Experiment. Reflect. Improve. Repeat.

It takes luck…

At the chart paper Anton began scratching out what would become a wonder of creative thought.


Shortly, another young mathematician was on his feet at the chart paper talking through Anton’s procedure with him. I used what pedagogical know-how I had to get them to repeat, clarify, and converse with the class. The beginnings of a procedure were codified.


A trickle of students had retrieved their math journals. Then others jumped up to get their own. Suddenly, we were hitting on all cylinders as the class was engaged in making sense of and applying Anton’s procedure. The tenor of the room had taken a 180 from earlier.

Before long the class had tested all 9’s, then 8’s, then 10’s using the procedure they codified before we ran out of time. I didn’t know it at the time but thanks to Anton’s creativity, we had stumbled into an early version of conjecture and test—finding the boundaries and conditions for when something is true. Just as important, “The Mathematics Laboratory” was born, a foundation for what would emerge as our classroom culture for the year.


In the moment, I was surprised as I watched this unfold. Reflecting on this lesson over the years, I have become even more impressed. Anton’s work was truly original. I have never seen anything like it. It was beyond our scope to do so at the time but wouldn’t it be wonderful if he goes back to his conjecture some day to try and derive why this procedure works?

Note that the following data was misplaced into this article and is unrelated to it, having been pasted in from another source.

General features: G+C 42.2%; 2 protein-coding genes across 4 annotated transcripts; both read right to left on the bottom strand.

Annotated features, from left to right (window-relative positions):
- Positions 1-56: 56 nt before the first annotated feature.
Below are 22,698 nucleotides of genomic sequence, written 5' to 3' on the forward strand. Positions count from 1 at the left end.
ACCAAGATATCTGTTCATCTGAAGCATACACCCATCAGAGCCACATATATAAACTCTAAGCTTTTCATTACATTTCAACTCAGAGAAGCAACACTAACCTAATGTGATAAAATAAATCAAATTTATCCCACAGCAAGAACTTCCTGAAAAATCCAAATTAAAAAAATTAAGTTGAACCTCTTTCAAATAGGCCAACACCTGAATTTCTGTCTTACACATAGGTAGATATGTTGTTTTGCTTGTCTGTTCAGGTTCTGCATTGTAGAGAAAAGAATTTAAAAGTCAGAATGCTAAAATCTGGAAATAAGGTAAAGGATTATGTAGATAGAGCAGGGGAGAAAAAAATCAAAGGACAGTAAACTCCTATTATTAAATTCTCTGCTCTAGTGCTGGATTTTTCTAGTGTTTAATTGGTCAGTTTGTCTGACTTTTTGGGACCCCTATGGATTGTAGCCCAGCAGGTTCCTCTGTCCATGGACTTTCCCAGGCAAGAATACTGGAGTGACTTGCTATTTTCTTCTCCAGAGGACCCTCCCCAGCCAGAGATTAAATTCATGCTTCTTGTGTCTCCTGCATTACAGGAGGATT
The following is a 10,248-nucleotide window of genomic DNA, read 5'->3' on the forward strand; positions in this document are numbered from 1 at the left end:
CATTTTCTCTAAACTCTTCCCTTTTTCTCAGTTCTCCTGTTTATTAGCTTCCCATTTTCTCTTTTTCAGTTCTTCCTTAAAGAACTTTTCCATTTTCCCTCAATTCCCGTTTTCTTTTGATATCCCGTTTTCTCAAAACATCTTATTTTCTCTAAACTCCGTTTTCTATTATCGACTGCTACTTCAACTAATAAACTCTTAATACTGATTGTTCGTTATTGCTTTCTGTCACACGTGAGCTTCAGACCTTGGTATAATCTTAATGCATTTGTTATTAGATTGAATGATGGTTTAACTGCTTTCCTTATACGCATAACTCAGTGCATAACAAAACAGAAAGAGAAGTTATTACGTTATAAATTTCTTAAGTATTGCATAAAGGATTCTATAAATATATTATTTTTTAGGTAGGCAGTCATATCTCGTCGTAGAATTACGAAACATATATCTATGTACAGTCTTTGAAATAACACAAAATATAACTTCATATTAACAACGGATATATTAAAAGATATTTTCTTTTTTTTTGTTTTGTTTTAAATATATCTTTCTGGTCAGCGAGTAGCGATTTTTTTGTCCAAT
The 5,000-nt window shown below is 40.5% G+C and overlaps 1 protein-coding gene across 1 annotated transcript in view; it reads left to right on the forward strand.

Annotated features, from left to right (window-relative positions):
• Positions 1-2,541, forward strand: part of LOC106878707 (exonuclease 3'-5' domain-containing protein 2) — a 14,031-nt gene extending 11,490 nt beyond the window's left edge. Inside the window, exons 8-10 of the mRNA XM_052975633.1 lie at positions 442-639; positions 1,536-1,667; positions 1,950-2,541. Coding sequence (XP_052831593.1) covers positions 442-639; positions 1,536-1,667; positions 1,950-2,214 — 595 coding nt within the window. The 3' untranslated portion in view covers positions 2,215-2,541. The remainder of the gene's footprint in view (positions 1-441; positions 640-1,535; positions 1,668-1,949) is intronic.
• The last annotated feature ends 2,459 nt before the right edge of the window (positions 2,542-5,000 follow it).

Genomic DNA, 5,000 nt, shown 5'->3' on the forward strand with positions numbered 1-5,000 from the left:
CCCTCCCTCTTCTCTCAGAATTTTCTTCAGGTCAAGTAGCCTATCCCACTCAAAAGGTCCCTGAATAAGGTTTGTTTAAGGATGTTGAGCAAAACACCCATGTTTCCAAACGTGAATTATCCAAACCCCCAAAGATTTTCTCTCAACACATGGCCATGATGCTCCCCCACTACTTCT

Luck played a part in this day’s seminal events. I didn’t ask Anton or any other student to “be creative” or “think innovatively” while deriving facts. However, to use the garden analogy, the soil was fertile. Beginning on the first day of school the soil had been tilled, seeds planted, and watered. The luck was that upon seeing a sprout, even when it was ugly and unexpected, it wasn’t confused for a weed and ripped from the dirt. It was allowed to grow. I’m confident if not this day, a similar catalytic event would have happened another day, given I didn’t mess it up.

I think back on this moment often. It ties back to many ideas, big and small that I think  about—not just in regards to teaching and education but about listening, developing people, and culture. On a micro-level this early success, for the students and for me, laid a positive foundation for our year.

It showed me what *was* possible in seeing/hearing, understanding, and using student thinking to drive learning for an entire classroom. Seeing what was possible gave me a new set of questions to ask and led me to the research and practices that laid the foundation for the exponential leap in pedagogy I would make in my second year. Reflecting on this day at a macro-level causes me to rethink the way education is structured.

I’m curious—what creativity/originality/innovation have you witnessed from young mathematicians and under what circumstances did it happen?